In this period we heard a lot about space, from studies on Pluto to the finding of water on Mars. All of these discoveries which comes from ‘out’ of the Earth are possible only because of the use of the best technologies, with advanced robots too.
The Danish astronaut Andreas Mogensen has been the protagonist of a special task while he was on the International Space Station in September. The ESA had prepared the test which aim was to control a robot on the Earth from the ISS. Not so easy, because Andreas had to control the automaton with a tolerance of 150 micrometers to complete the mission, and the comunication between the Space Station and the Earth, with about one second delay, worsened the situation.
The robot of the experiment, called Interact Centaur, makes use of seven high performance computers. Thanks to the special haptics-1 joystick (in the photo) the astronaut can move the two arms, which have sensors that allow the operator to feel by touch what the machine feels. The robot moves using four wheels, while four cameras, together with a robotic 6 degrees of freedom neck, give to the astronaut an enormous field of view.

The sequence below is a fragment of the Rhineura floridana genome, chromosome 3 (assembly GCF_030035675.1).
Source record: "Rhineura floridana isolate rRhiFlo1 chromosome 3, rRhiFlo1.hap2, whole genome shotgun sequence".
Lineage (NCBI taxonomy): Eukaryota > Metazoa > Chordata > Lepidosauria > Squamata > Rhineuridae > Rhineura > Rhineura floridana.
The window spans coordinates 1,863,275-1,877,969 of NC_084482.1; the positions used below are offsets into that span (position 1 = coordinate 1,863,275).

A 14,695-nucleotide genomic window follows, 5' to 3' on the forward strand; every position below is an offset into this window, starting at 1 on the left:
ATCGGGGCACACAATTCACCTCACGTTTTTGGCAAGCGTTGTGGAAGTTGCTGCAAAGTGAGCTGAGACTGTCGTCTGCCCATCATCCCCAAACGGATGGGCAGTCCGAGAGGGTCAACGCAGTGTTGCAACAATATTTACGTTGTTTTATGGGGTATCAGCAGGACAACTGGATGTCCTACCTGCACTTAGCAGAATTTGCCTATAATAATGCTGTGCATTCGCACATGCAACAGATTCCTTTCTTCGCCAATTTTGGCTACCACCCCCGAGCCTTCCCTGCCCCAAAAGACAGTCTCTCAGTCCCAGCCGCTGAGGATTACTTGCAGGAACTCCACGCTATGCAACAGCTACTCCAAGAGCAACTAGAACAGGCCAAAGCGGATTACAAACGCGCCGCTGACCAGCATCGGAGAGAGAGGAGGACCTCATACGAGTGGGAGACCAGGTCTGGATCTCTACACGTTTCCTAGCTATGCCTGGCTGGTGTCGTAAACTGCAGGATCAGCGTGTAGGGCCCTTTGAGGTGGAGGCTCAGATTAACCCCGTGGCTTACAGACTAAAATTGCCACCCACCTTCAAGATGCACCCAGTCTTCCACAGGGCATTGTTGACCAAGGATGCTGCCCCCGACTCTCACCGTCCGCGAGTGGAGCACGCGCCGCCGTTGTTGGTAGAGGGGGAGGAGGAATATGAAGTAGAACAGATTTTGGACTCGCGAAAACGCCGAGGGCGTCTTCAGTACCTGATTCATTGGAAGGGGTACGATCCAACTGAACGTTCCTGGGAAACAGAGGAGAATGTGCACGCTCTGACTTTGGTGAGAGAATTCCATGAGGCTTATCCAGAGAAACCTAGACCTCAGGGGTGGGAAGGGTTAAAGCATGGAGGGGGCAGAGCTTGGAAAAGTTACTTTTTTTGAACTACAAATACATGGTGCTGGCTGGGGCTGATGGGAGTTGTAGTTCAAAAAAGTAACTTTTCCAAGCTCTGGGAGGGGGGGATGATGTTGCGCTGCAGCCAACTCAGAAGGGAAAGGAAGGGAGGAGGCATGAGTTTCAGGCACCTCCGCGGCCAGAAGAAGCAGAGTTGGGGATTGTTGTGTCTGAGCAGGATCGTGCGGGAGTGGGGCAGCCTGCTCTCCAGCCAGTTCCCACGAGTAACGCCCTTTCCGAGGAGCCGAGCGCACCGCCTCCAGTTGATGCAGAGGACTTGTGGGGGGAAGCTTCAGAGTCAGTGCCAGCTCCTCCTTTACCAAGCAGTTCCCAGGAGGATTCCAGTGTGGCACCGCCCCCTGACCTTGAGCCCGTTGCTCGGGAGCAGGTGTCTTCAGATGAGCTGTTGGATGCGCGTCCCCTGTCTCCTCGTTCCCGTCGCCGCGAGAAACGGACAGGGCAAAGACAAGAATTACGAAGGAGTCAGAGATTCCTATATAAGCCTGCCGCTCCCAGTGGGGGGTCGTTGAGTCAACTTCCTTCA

To help the operator, a few virtual markers show the robot position (yellow blocks), its future position (white blocks) and the position and the alignment of the task board (green blocks). Moreover, Mogensen was helped in his task by a special laser which creates an artificial depth impression.
The success of the mission have been an important goal. In the future, studies about space will be more precise and more accurate.
“ESA aims to present and validate a future where humans and robots explore space together. […] We can expect that future human exploration missions to the Moon and Mars will benefit from such advanced human-robotic operations.”
This is what ESA wrote on its ufficial site, and it specifies that “not only in space, but also on Earth, remote controlled robotics will prove highly enabling in dangerous and inaccessible environments”.